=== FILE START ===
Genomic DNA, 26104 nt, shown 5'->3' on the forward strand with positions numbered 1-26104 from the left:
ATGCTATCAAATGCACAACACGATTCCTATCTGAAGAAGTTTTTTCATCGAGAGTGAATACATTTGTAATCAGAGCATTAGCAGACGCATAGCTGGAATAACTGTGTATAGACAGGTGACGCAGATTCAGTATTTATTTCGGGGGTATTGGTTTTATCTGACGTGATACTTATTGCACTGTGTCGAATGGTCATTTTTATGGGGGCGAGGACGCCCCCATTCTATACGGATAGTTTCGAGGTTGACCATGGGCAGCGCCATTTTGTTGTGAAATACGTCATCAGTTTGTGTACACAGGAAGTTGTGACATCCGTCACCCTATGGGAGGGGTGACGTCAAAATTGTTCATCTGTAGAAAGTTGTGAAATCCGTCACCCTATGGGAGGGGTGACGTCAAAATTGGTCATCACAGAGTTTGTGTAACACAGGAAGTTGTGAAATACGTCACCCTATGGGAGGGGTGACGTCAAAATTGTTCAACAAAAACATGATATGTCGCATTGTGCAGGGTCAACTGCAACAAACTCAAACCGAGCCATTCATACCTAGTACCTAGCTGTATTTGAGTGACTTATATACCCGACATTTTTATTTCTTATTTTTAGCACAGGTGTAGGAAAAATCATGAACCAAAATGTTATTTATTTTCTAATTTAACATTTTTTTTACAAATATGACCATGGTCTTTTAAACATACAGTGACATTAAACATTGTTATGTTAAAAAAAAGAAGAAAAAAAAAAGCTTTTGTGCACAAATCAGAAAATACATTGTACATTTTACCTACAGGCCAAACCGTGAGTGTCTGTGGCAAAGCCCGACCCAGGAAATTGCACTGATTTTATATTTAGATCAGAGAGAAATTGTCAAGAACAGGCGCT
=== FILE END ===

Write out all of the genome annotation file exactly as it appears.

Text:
Genomic DNA, 26104 nt, shown 5'->3' on the forward strand with positions numbered 1-26104 from the left:
ATGCTATCAAATGCACAACACGATTCCTATCTGAAGAAGTTTTTTCATCGAGAGTGAATACATTTGTAATCAGAGCATTAGCAGACGCATAGCTGGAATAACTGTGTATAGACAGGTGACGCAGATTCAGTATTTATTTCGGGGGTATTGGTTTTATCTGACGTGATACTTATTGCACTGTGTCGAATGGTCATTTTTATGGGGGCGAGGACGCCCCCATTCTATACGGATAGTTTCGAGGTTGACCATGGGCAGCGCCATTTTGTTGTGAAATACGTCATCAGTTTGTGTACACAGGAAGTTGTGACATCCGTCACCCTATGGGAGGGGTGACGTCAAAATTGTTCATCTGTAGAAAGTTGTGAAATCCGTCACCCTATGGGAGGGGTGACGTCAAAATTGGTCATCACAGAGTTTGTGTAACACAGGAAGTTGTGAAATACGTCACCCTATGGGAGGGGTGACGTCAAAATTGTTCAACAAAAACATGATATGTCGCATTGTGCAGGGTCAACTGCAACAAACTCAAACCGAGCCATTCATACCTAGTACCTAGCTGTATTTGAGTGACTTATATACCCGACATTTTTATTTCTTATTTTTAGCACAGGTGTAGGAAAAATCATGAACCAAAATGTTATTTATTTTCTAATTTAACATTTTTTTTACAAATATGACCATGGTCTTTTAAACATACAGTGACATTAAACATTGTTATGTTAAAAAAAAGAAGAAAAAAAAAAGCTTTTGTGCACAAATCAGAAAATACATTGTACATTTTACCTACAGGCCAAACCGTGAGTGTCTGTGGCAAAGCCCGACCCAGGAAATTGCACTGATTTTATATTTAGATCAGAGAGAAATTGTCAAGAACAGGCGCT